A timeless exhibition by Anton Corbijn

By on September 21, 2016

Fotografiska proudly presents photography from a lost world, where creativity and intuition was God, instead of Mammon. An era where the musicians, and the photographer Anton Corbijn, took themselves and each other to constantly new levels of expressing true passion for their art.

 The exhibition 1-2-3-4 at Fotografiska is a celebration of Anton Corbijn’s work in the musicworld, a journey that started a good 40 years ago. It presents a relationship between portrait photography and music in a passionate creative process that basically no longer exists. With mutual respect for each other’s artistic expression, Anton Corbijn’s photographs shaped the images of the musicians he worked with, while he himself became world-famous for his extraordinary way of capturing that world. To portray it the way Corbijn did is rare in our days. Magazines have gone from very personal pictures, to flawless staged ones. They want to play it safe – and Anton Corbijn’s photography is anything but safe; it’s daring and passionate, from a man with photography as his biggest love.

This is a celebration both of a world of musicians and photography that no longer exists. All presented in the big catalogue 1-2-3-4 to go with this exhibition with the same name. I am so happy that I was able to work in this very intuitive personal way, sometimes having an idea, often not, whilst doing my job for magazines. I was not focusing on what could be sold to others. Today I blame magazines for asking photographers to take safe and impersonal pictures. And because of the massive competition, photographers are keeping it nice and safe so they can sell all over the world.

So many people all over the world can relate to the bands and musicians represented in 1-2-3-4. The Rolling Stones, Courtney Love, Nirvana, Johnny Cash, Siouxsie Sioux, Metallica, Kate Bush, Joni Mitchell, Kim Wilde, Nick Cave, Bruce Springsteen, LL Cool J…all captured in ways that made music photography into art.

Some of Corbijn’s music videos are counted as the best in the world, ever, and his films are highly loved and respected. Anyone watching Corbijn’s debut film Control, an astonishing portrait of Ian Curtis of British cult band Joy Division, will never forget it.

The exhibition presents material from Corbijn’s enormous archive of his work in the music industry from the early 1970’s until today.

It’s a great honour for us at Fotografiska to present the exhibition 1-2-3-4 consisting of more than 400 photographs and display cases. Anton Corbijn has visualized and shaped popular music for the past 40 years. For many of us, his role in the music industry is as important as the musicians in front of his camera. He came closer to them than anyone else. We have a strong relationship with Anton Corbijn since his previous exhibition at Fotografiska, Inwards and Onwards in 2012, and we are very proud to present this comprehensive overview of the work that made him as famous as the artists he portrayed. The fact that he from now on will focus more on his film work than photography, brings further light to the fact that these portraits are part of an era now gone, says Pauline Benthede, Exhibition Manager at Fotografiska.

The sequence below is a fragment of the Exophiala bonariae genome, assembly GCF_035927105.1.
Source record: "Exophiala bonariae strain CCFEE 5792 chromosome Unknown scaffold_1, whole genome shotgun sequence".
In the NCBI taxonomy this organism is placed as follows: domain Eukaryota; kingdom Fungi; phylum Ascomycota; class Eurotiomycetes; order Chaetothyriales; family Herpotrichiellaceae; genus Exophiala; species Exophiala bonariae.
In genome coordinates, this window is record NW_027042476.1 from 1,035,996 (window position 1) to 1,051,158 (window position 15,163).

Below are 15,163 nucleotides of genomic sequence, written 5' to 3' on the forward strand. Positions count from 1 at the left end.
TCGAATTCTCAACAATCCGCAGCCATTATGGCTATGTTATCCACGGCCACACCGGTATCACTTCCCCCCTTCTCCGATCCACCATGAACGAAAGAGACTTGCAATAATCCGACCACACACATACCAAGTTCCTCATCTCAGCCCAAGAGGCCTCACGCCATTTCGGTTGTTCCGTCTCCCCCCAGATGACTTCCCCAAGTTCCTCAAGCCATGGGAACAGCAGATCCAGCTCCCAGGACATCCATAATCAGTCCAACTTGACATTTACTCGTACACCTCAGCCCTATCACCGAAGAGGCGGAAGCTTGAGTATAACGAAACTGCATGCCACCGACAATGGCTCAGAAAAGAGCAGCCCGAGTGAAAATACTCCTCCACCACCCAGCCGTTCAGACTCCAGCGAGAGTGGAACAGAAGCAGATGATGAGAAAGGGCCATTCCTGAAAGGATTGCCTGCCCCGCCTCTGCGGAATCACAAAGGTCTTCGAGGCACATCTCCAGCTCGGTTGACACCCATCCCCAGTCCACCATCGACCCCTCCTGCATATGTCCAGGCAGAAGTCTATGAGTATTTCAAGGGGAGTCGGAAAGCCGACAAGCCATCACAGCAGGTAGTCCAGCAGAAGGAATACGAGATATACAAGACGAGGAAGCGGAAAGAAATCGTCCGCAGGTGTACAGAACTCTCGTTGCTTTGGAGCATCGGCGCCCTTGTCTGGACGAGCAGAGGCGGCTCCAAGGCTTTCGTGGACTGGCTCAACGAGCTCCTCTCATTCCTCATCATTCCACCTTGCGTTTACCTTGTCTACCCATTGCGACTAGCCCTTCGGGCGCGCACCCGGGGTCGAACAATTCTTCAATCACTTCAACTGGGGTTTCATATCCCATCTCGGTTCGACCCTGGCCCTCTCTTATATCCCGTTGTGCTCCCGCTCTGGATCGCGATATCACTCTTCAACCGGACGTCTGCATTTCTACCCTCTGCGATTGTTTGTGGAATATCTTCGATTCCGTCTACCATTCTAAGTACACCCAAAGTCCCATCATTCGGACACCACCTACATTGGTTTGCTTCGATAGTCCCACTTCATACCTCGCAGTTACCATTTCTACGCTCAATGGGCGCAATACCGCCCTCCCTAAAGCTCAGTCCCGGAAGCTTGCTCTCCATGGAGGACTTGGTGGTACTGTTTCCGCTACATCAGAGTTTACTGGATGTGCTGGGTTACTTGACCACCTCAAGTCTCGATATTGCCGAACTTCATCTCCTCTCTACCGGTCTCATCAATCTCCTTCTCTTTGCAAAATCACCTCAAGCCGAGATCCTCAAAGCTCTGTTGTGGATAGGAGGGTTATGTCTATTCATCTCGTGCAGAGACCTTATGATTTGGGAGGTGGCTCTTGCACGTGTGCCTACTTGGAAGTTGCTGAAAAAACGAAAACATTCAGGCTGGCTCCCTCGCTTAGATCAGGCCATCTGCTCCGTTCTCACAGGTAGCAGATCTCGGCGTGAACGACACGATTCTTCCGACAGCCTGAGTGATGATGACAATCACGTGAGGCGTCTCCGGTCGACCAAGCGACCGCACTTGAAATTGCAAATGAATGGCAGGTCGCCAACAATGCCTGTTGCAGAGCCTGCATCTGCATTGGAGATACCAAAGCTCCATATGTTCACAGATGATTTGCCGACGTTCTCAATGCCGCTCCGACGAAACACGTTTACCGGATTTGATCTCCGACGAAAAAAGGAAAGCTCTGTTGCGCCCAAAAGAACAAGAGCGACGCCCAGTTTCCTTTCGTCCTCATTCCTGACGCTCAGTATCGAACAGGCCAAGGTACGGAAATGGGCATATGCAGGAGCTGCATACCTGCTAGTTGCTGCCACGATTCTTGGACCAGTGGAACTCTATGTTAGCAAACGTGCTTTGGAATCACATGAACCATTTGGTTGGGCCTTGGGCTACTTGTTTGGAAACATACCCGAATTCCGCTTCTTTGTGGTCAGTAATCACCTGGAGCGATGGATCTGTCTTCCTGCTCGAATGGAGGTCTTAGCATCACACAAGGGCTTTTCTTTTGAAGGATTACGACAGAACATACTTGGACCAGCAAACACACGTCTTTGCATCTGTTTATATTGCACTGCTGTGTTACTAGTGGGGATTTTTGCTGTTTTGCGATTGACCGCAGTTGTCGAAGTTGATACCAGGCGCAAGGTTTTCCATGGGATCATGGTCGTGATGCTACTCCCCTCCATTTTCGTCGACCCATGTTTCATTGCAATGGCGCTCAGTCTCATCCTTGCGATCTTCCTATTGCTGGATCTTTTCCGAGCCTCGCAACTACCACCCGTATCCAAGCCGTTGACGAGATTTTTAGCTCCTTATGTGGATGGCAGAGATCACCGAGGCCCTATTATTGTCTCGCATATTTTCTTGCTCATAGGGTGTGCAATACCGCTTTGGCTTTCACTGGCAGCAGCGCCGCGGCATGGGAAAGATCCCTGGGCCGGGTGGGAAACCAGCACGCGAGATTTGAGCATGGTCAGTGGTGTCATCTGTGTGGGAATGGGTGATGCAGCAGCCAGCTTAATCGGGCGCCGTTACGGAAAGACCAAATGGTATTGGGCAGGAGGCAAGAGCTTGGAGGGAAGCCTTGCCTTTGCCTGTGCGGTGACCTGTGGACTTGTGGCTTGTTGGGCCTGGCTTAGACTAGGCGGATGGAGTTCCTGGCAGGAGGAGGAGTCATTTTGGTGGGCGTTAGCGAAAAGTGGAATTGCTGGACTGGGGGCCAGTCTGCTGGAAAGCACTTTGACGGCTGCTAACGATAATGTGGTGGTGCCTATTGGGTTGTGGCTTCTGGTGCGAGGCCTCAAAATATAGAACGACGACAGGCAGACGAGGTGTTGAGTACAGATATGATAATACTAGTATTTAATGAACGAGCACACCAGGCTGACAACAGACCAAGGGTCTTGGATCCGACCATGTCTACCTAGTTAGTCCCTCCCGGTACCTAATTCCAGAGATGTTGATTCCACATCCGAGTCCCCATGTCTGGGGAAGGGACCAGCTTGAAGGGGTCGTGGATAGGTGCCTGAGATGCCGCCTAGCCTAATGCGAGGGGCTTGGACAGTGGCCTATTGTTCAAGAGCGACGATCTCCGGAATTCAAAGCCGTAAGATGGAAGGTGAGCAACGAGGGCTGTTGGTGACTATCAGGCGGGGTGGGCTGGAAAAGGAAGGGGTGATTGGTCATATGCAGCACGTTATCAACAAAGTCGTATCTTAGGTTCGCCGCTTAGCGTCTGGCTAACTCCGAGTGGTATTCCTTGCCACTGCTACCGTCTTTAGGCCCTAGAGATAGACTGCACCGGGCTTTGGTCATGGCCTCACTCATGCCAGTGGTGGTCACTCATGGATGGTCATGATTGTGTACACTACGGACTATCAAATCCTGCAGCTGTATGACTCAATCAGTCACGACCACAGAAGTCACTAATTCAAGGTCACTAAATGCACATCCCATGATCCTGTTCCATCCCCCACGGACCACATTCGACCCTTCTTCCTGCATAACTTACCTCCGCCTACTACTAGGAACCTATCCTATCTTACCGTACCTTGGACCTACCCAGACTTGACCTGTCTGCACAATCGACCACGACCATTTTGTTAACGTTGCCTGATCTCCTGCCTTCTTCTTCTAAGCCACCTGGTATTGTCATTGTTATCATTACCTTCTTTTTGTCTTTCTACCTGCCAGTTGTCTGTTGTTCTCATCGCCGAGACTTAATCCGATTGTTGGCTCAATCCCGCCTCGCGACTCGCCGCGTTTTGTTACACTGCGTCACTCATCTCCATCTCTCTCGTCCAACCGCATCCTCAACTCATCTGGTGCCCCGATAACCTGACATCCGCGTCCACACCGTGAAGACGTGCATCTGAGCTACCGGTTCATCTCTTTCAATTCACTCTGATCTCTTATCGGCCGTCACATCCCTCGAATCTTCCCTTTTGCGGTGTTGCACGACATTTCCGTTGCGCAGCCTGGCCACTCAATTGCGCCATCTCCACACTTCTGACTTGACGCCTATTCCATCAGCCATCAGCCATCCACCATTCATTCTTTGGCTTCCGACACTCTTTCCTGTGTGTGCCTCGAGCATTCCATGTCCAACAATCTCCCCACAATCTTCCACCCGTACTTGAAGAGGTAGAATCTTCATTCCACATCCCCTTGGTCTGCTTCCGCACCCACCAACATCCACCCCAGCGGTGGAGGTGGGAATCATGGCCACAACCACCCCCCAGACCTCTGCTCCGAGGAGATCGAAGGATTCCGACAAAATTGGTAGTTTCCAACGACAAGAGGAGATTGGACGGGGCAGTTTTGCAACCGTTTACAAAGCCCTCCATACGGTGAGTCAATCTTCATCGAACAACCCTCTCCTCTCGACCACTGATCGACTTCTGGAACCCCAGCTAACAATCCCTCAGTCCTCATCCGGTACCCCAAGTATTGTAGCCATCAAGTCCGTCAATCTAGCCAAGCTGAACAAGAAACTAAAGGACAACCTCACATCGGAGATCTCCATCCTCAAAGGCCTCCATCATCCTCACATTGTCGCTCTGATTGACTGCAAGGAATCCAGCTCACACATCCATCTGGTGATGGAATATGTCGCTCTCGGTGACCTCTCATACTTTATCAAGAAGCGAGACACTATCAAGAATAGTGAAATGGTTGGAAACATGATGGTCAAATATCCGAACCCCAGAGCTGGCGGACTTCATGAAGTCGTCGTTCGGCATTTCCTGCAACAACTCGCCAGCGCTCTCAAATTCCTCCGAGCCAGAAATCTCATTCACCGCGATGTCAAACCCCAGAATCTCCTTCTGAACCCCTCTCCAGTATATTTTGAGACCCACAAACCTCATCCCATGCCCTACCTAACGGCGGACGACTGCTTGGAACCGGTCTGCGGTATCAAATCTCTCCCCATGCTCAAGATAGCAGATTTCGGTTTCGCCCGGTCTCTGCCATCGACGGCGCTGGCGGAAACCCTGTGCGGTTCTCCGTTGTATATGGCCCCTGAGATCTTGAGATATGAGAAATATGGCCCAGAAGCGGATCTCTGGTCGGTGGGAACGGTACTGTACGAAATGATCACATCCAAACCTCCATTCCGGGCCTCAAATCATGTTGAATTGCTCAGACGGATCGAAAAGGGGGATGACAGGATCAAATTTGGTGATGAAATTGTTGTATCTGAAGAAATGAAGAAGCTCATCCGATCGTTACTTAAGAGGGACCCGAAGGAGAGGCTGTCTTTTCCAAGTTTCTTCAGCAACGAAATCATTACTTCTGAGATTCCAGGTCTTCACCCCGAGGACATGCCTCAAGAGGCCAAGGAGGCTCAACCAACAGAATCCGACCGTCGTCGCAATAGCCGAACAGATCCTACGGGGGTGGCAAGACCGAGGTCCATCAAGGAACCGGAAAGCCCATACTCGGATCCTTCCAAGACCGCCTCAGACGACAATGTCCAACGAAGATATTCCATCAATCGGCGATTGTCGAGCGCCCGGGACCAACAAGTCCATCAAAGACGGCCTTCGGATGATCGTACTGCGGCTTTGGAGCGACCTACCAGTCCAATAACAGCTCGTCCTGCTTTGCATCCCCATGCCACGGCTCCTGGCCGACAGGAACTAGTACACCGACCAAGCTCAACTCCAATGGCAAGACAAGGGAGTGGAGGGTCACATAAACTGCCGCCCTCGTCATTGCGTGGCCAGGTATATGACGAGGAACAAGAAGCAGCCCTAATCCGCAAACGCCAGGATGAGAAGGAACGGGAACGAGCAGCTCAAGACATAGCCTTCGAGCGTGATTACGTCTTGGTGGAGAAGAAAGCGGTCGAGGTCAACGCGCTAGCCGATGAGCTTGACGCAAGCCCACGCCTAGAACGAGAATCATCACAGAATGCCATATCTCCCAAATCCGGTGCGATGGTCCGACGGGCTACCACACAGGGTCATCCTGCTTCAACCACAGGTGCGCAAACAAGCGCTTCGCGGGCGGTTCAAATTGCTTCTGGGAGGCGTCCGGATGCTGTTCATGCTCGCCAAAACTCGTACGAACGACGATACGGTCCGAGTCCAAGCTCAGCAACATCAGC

With some bands, like U2 and Depeche Mode, Anton Corbijn was the creative director behind the bands visual output. Corbijn took all their promotion pictures and sleeve photographs for decades, directed their music videos and for Depeche Mode he even designed their stage sets since 1993. Some of those expressions are symbols of our times.

– Starting as a young, shy boy I was initially impressed by musicians, even on a local level. But very quickly I realised that I wanted to take pictures of people who, like me, have a feeling that what they create is the most important thing in their lives. It’s never about fame, and it does not matter if they express themselves with music, film, paintings… It’s about people who give everything. When I see that, I want to take a portrait of the person.

Corbijn is famous not only for his captivating photography; he is also well-known for building long relationships with some of the bands he portrays. Corbijn is often counted as the invisible member of both Depeche Mode and U2, and his part in their success cannot be undermined.

Yes, sometimes it turns into long collaborations like with those two bands neither of which I initially liked so it was a slow, but wonderful and organic process. Another is Metallica, who I actually first said no to when they contacted me after U2’s record ACHTUNG BABY, telling me they wanted to ‘do a change’. I thought, what can I do with four guys in black t-shirts that hasn’t been done before? But later, after I changed my mind and said I could try to take pictures of them during one day, they became one of the groups I worked with for a very long time.

Corbijn says there is no formula of how to earn people’s trust or form new friendships, and he doesn’t see it as an intellectual process. It’s intuitive.
1-2-3-4 is not a “Best Of”-collection. These pictures are chosen because they are timeless.

– I realized that I had so many negatives in my drawers, pictures that no one has ever seen and because no one has seen them, they ‘don’t exist’. The ones I picked for this exhibition have that certain timeless aspect, and they vary quite a lot from the ones that were chosen for the albums or for promotion. Other images are more well known but they didn’t appear in my retrospectives so far. So for instance there is no Joshua Tree cover photo but there are is an outtake of that shoot.

Welcome to Fotografiska to experience the photographs that helped shape the image of the modern music industry.

Culture & Music | Local